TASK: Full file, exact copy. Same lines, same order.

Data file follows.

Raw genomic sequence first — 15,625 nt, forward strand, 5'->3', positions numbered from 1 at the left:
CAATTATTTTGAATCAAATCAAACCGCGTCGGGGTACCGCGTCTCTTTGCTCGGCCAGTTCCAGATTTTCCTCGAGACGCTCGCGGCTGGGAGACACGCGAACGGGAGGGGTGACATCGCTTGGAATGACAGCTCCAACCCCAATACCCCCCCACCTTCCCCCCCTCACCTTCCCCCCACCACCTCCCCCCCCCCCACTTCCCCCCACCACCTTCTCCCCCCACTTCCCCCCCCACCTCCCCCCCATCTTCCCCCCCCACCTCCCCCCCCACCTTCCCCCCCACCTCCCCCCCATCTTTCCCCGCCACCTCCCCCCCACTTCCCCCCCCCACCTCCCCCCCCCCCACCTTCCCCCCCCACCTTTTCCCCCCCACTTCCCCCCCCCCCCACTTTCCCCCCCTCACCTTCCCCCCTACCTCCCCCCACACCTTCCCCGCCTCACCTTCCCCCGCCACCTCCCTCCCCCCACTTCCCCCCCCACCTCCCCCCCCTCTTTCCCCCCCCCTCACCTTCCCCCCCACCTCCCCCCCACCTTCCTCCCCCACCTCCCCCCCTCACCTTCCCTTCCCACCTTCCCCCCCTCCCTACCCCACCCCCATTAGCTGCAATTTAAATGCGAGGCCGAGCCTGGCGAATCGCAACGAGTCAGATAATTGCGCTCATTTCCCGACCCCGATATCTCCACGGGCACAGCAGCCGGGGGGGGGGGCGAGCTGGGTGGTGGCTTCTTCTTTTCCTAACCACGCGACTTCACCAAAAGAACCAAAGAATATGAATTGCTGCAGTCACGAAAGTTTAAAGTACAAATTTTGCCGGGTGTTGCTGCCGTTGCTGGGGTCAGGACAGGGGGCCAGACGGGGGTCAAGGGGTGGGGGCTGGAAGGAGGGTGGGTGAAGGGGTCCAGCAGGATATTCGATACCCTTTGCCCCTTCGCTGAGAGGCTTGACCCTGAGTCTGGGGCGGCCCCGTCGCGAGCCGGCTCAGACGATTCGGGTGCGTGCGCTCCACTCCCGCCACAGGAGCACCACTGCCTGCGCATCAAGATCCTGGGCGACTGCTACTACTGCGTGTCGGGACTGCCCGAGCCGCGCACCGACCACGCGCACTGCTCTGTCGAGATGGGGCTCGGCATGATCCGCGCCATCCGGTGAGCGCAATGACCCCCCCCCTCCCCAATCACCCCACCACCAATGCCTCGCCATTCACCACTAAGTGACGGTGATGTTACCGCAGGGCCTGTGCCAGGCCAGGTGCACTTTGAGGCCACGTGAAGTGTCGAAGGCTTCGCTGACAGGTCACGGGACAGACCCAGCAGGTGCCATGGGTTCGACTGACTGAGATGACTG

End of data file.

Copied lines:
Raw genomic sequence first — 15,625 nt, forward strand, 5'->3', positions numbered from 1 at the left:
CAATTATTTTGAATCAAATCAAACCGCGTCGGGGTACCGCGTCTCTTTGCTCGGCCAGTTCCAGATTTTCCTCGAGACGCTCGCGGCTGGGAGACACGCGAACGGGAGGGGTGACATCGCTTGGAATGACAGCTCCAACCCCAATACCCCCCCACCTTCCCCCCCTCACCTTCCCCCCACCACCTCCCCCCCCCCCACTTCCCCCCACCACCTTCTCCCCCCACTTCCCCCCCCACCTCCCCCCCATCTTCCCCCCCCACCTCCCCCCCCACCTTCCCCCCCACCTCCCCCCCATCTTTCCCCGCCACCTCCCCCCCACTTCCCCCCCCCACCTCCCCCCCCCCCACCTTCCCCCCCCACCTTTTCCCCCCCACTTCCCCCCCCCCCCACTTTCCCCCCCTCACCTTCCCCCCTACCTCCCCCCACACCTTCCCCGCCTCACCTTCCCCCGCCACCTCCCTCCCCCCACTTCCCCCCCCACCTCCCCCCCCTCTTTCCCCCCCCCTCACCTTCCCCCCCACCTCCCCCCCACCTTCCTCCCCCACCTCCCCCCCTCACCTTCCCTTCCCACCTTCCCCCCCTCCCTACCCCACCCCCATTAGCTGCAATTTAAATGCGAGGCCGAGCCTGGCGAATCGCAACGAGTCAGATAATTGCGCTCATTTCCCGACCCCGATATCTCCACGGGCACAGCAGCCGGGGGGGGGGGCGAGCTGGGTGGTGGCTTCTTCTTTTCCTAACCACGCGACTTCACCAAAAGAACCAAAGAATATGAATTGCTGCAGTCACGAAAGTTTAAAGTACAAATTTTGCCGGGTGTTGCTGCCGTTGCTGGGGTCAGGACAGGGGGCCAGACGGGGGTCAAGGGGTGGGGGCTGGAAGGAGGGTGGGTGAAGGGGTCCAGCAGGATATTCGATACCCTTTGCCCCTTCGCTGAGAGGCTTGACCCTGAGTCTGGGGCGGCCCCGTCGCGAGCCGGCTCAGACGATTCGGGTGCGTGCGCTCCACTCCCGCCACAGGAGCACCACTGCCTGCGCATCAAGATCCTGGGCGACTGCTACTACTGCGTGTCGGGACTGCCCGAGCCGCGCACCGACCACGCGCACTGCTCTGTCGAGATGGGGCTCGGCATGATCCGCGCCATCCGGTGAGCGCAATGACCCCCCCCCTCCCCAATCACCCCACCACCAATGCCTCGCCATTCACCACTAAGTGACGGTGATGTTACCGCAGGGCCTGTGCCAGGCCAGGTGCACTTTGAGGCCACGTGAAGTGTCGAAGGCTTCGCTGACAGGTCACGGGACAGACCCAGCAGGTGCCATGGGTTCGACTGACTGAGATGACTG